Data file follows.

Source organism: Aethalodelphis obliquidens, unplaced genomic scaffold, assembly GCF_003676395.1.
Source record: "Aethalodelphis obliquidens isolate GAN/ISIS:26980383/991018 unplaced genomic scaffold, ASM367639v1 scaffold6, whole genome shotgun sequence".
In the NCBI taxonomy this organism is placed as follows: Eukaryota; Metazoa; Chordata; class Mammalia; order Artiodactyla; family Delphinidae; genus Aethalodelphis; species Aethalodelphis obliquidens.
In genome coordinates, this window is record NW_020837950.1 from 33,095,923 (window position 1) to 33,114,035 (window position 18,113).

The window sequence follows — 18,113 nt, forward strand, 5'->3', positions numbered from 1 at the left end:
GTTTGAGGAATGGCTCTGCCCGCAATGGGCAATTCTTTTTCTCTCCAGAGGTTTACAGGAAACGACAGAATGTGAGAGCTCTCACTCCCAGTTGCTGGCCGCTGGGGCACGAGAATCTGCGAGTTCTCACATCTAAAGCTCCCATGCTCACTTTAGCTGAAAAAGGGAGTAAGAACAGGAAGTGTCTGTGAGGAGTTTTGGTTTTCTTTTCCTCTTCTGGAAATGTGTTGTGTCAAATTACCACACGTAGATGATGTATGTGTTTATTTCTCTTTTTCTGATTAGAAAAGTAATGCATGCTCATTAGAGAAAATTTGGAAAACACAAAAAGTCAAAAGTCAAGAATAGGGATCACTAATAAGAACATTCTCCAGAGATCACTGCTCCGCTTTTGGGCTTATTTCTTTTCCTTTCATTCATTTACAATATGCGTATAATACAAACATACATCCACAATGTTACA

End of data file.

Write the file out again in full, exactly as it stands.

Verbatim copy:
Source organism: Aethalodelphis obliquidens, unplaced genomic scaffold, assembly GCF_003676395.1.
Source record: "Aethalodelphis obliquidens isolate GAN/ISIS:26980383/991018 unplaced genomic scaffold, ASM367639v1 scaffold6, whole genome shotgun sequence".
In the NCBI taxonomy this organism is placed as follows: Eukaryota; Metazoa; Chordata; class Mammalia; order Artiodactyla; family Delphinidae; genus Aethalodelphis; species Aethalodelphis obliquidens.
In genome coordinates, this window is record NW_020837950.1 from 33,095,923 (window position 1) to 33,114,035 (window position 18,113).

The window sequence follows — 18,113 nt, forward strand, 5'->3', positions numbered from 1 at the left end:
GTTTGAGGAATGGCTCTGCCCGCAATGGGCAATTCTTTTTCTCTCCAGAGGTTTACAGGAAACGACAGAATGTGAGAGCTCTCACTCCCAGTTGCTGGCCGCTGGGGCACGAGAATCTGCGAGTTCTCACATCTAAAGCTCCCATGCTCACTTTAGCTGAAAAAGGGAGTAAGAACAGGAAGTGTCTGTGAGGAGTTTTGGTTTTCTTTTCCTCTTCTGGAAATGTGTTGTGTCAAATTACCACACGTAGATGATGTATGTGTTTATTTCTCTTTTTCTGATTAGAAAAGTAATGCATGCTCATTAGAGAAAATTTGGAAAACACAAAAAGTCAAAAGTCAAGAATAGGGATCACTAATAAGAACATTCTCCAGAGATCACTGCTCCGCTTTTGGGCTTATTTCTTTTCCTTTCATTCATTTACAATATGCGTATAATACAAACATACATCCACAATGTTACA